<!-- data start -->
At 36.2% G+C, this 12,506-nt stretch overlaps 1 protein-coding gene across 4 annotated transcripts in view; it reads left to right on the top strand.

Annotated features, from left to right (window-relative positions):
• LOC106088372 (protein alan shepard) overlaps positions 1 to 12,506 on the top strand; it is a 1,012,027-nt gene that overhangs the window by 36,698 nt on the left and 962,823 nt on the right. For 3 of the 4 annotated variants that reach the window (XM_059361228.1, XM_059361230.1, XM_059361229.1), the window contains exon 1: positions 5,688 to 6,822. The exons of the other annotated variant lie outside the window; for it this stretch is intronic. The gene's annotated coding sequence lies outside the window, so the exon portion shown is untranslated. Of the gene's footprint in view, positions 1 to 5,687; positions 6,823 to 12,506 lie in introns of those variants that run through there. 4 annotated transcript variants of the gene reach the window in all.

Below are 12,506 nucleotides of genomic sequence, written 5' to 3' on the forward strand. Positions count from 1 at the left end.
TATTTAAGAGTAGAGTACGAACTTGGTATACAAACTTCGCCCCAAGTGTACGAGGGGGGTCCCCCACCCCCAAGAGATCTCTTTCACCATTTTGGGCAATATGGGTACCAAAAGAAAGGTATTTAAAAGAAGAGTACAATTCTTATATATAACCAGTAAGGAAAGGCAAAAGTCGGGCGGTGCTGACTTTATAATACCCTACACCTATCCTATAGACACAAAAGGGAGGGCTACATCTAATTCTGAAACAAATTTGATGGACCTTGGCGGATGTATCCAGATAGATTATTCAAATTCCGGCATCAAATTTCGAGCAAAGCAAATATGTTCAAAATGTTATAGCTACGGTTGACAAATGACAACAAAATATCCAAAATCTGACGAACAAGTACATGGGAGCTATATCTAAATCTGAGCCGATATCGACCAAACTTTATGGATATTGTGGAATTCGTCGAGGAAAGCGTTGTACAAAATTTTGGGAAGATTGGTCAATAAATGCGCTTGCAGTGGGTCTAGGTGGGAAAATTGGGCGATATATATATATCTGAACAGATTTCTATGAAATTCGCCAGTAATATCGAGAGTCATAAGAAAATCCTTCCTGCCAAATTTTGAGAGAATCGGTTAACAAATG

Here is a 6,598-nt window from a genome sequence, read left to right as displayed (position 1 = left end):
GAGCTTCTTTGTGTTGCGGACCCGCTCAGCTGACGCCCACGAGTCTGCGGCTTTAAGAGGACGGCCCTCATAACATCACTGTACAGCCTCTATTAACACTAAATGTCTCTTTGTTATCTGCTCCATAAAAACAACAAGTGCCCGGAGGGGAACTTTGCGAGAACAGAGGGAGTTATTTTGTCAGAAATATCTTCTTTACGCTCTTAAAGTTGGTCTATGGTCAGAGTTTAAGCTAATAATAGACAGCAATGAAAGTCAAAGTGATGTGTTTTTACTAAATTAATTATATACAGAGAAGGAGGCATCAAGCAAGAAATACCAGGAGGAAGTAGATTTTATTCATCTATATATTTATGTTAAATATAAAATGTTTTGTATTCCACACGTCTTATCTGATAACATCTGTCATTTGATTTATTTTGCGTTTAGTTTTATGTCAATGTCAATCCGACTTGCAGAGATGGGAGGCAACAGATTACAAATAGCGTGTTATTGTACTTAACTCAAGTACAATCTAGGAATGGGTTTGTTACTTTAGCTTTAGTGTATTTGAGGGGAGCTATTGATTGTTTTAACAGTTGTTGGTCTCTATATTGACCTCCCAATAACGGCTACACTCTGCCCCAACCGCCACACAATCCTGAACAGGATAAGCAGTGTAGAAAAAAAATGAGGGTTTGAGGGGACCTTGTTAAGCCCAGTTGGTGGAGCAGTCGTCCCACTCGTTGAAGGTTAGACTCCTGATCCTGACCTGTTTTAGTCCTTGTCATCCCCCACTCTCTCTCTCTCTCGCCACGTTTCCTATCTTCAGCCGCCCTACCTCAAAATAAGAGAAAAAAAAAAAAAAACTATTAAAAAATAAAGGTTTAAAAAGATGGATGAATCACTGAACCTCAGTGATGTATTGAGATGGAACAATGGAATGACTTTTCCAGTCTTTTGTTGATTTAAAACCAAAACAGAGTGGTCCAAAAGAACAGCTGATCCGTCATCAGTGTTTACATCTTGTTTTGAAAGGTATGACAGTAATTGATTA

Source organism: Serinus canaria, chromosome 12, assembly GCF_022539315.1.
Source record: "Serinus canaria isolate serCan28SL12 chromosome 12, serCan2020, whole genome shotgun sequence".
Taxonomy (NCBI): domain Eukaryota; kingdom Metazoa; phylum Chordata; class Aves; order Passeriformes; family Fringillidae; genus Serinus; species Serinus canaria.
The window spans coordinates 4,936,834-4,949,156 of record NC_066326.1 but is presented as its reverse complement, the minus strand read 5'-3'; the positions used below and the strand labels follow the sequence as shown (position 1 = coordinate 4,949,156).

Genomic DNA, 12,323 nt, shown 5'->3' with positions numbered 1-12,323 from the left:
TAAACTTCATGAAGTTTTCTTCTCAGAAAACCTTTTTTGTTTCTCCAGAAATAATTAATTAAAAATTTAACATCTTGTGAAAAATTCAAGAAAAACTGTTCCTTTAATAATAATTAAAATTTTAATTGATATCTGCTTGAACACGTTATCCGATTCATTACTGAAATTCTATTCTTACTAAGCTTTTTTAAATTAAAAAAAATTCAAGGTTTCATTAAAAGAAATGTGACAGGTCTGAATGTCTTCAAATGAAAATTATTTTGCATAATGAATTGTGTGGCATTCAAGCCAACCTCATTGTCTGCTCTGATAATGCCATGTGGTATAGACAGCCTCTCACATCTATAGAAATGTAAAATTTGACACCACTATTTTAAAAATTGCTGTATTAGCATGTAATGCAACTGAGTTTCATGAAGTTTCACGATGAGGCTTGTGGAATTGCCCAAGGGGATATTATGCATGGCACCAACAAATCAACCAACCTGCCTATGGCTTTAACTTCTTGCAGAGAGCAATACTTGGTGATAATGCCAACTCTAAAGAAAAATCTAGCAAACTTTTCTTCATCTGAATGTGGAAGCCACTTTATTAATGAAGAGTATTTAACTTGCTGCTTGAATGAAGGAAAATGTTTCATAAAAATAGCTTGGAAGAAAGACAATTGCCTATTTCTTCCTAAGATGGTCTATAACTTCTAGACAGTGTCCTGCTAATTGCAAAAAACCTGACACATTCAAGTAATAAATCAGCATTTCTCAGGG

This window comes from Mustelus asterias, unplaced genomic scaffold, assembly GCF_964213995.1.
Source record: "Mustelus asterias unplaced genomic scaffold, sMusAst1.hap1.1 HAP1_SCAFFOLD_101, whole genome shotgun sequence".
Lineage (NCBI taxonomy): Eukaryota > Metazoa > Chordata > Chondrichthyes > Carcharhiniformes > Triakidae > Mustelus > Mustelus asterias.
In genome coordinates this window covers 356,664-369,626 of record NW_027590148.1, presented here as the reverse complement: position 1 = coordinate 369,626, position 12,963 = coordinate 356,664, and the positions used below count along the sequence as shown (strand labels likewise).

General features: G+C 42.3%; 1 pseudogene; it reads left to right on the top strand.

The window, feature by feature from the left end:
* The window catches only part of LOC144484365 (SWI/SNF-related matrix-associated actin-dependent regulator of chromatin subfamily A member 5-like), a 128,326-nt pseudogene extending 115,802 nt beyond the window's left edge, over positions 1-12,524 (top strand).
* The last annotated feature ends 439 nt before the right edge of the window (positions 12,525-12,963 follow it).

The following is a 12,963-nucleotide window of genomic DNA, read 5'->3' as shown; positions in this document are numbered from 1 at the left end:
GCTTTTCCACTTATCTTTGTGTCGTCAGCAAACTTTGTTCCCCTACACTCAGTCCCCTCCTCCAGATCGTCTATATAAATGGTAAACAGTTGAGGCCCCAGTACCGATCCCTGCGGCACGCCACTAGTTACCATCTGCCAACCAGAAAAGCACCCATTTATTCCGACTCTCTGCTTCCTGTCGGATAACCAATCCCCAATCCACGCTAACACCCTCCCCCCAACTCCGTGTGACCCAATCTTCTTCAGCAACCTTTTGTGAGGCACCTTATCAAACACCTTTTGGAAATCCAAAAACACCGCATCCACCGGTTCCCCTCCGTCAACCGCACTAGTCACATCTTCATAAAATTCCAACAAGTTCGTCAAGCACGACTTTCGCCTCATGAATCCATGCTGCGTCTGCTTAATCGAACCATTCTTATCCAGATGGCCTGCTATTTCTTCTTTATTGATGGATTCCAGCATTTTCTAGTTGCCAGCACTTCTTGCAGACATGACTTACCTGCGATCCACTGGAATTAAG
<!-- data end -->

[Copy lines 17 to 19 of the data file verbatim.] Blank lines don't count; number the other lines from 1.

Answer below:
In genome coordinates this window covers 356,664-369,626 of record NW_027590148.1, presented here as the reverse complement: position 1 = coordinate 369,626, position 12,963 = coordinate 356,664, and the positions used below count along the sequence as shown (strand labels likewise).

General features: G+C 42.3%; 1 pseudogene; it reads left to right on the top strand.

The window, feature by feature from the left end: